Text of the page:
Some other rehabilitators release House martins the minute they can fly and others keep them until they are feeding themselves from bowls.

Personally I prefer to make sure they have excellent flight ability and good fat reserves to go some way to compensate for no parental aftercare.

Feeding from bowls seems a VERY bad idea as they need to feed on the wing and could be landing looking for bowls if trained in this way.


Common Causes of Problems

Nests falling or being destroyed brings by far the greatest number of casualties, providing they have not suffered injury from the fall, once they have recovered from the shock they are usually healthy birds. BROKEN LEGS are very common and usually present no problem in a nestling, by the time they are ready to fledge the fracture is healed. Even with a deformed leg the patient if given a little extra time will learn to adapt its landing and perching accordingly.

Incorrect Care are the hardest cases to handle, these are birds hand reared on the wrong diet under poor conditions that are handed in when the finders get bored or encounter problems. Some can be saved given time, often when they are put onto the correct diet they will moult and can grow perfectly good feathers. This will take up to six weeks and viability will depend on the time of year. Much depends upon the personality of the bird concerned, usually when reared by the general public they are too tame but they can be very useful as a “companion” to other patients whilst they re-grow their feathers.

Behavioural Problems with House martins often takes the form of aggression, much noisy good natured squabbling goes on and jostling for favourite positions on perches and in the nest pan...this is normal. Real aggression is often caused by lack of calcium and a few doses of calcium gluconate cures this very quickly. All nestlings are given an infusion of vitamin B complex and calcium gluconate 3 times a week as part of their supplement regime.


Swallows are more challenging to the rehabilitator, firstly they fledge at a much earlier stage than the house martins and secondly they seem to suffer from deficiencies to a far greater degree.



Swallows will venture onto the perch a few days before they are able to fly, when they are ready ...if the top of the cage is left open they will perform a perfectly controlled vertical take off. This is the stage to transfer them into the flexarium during the day time. Normally they will readily take insects from the tweezers whilst sitting on the perches and are very happy to return to the nest at night.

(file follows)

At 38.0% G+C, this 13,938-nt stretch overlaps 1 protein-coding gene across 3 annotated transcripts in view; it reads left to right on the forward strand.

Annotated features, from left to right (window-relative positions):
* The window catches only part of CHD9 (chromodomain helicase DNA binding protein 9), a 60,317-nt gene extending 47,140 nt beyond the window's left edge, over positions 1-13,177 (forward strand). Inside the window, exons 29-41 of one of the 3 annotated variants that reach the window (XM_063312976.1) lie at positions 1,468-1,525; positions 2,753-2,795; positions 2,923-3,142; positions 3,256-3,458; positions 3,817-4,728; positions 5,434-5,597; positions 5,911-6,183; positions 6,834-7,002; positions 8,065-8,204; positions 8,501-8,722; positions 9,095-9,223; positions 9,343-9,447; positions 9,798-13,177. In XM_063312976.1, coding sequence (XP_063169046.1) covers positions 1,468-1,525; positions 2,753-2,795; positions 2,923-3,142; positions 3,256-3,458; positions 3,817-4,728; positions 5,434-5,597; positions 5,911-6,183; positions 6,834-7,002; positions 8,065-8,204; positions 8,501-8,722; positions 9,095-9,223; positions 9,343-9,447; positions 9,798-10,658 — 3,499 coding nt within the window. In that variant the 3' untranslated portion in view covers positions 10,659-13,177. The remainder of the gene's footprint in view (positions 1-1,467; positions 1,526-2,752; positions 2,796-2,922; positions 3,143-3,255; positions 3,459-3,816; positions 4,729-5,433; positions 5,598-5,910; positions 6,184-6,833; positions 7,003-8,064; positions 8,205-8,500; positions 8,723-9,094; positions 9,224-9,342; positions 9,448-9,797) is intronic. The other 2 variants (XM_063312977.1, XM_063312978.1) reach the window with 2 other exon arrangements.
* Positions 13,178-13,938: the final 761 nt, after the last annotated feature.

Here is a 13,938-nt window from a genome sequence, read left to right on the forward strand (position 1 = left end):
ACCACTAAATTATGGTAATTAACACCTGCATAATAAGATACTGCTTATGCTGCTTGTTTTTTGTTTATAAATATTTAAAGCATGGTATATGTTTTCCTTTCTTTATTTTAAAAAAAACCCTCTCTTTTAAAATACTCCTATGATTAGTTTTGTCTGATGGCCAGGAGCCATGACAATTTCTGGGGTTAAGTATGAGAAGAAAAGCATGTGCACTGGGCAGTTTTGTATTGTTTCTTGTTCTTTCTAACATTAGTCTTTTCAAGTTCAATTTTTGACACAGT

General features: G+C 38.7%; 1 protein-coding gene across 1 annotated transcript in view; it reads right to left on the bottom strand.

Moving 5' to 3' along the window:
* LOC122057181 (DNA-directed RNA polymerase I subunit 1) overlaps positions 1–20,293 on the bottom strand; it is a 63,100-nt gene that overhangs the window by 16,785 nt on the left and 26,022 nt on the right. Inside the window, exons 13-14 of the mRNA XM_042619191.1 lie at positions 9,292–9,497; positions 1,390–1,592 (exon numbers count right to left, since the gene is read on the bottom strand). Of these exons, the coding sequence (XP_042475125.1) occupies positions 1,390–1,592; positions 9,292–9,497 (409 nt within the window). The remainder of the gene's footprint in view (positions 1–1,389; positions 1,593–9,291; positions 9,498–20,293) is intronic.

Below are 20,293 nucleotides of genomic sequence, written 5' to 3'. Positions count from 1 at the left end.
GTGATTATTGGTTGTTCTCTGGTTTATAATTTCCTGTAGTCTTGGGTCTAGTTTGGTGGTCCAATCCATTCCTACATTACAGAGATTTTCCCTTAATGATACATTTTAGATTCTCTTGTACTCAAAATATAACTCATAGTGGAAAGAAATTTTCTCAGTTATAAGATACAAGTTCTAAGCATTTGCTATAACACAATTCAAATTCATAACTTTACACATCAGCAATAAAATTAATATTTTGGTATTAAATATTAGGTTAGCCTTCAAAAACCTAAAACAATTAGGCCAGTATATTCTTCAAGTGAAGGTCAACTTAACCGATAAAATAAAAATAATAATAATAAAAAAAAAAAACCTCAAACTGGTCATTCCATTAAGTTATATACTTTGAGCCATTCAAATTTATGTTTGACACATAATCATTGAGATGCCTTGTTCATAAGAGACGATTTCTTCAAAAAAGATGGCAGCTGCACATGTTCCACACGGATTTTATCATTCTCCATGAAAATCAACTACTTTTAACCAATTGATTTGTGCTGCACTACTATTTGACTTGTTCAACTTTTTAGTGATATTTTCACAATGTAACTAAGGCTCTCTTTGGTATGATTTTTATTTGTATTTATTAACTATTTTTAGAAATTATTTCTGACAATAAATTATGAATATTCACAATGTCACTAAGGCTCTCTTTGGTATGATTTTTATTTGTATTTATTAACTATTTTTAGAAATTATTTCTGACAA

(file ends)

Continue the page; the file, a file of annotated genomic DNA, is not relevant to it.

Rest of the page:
Food and water is provided, mini locusts and a few wax worms are excellent for practising as they do not hide like crickets and are slower movers.

This regime usually lasts for about 7 days, once the youngsters decide they do not want to return to the nest, this will be made very clear indeed ... this is the time for release. By this time there should be a good length of primary feathers with no casings.

When released into a community with plenty of nests they should hopefully integrate with the other juveniles.



Spells of cold weather affecting the food supply during egg laying and early development seem to have a more detrimental effect on swallows than house martins. A healthy swallow should have a really deep yellow gape; a pale yellow gape can be an indication of a weaker bird. A course of multi vitamins may help allay future problems.

Unusual head movements often indicate calcium deficiency; treat with calcium gluconate & vitamin B complex infusion.

“Rejected or fallen nestlings” are often gathered up by the general public and present as weak birds with poor feathers. Good food and care often bring on a comprehensive moult within days, many turn into perfectly fine swallows.


These techniques are time consuming but result in a worthwhile success rate, the unit with one person cares for approx 150 swifts, swallows and house martins each summer.

Gillian Westray


                                DOWNLOAD A CASE STUDY


Gillian Westray specialises in the rehabilitation of Swifts, Swallows & House martins, and is based in rural South Worcestershire UK. Working with she is trying  to  improve the rehabilitation protocols for these particular birds by making case studies and general advice freely available, both personally and through trusted websites.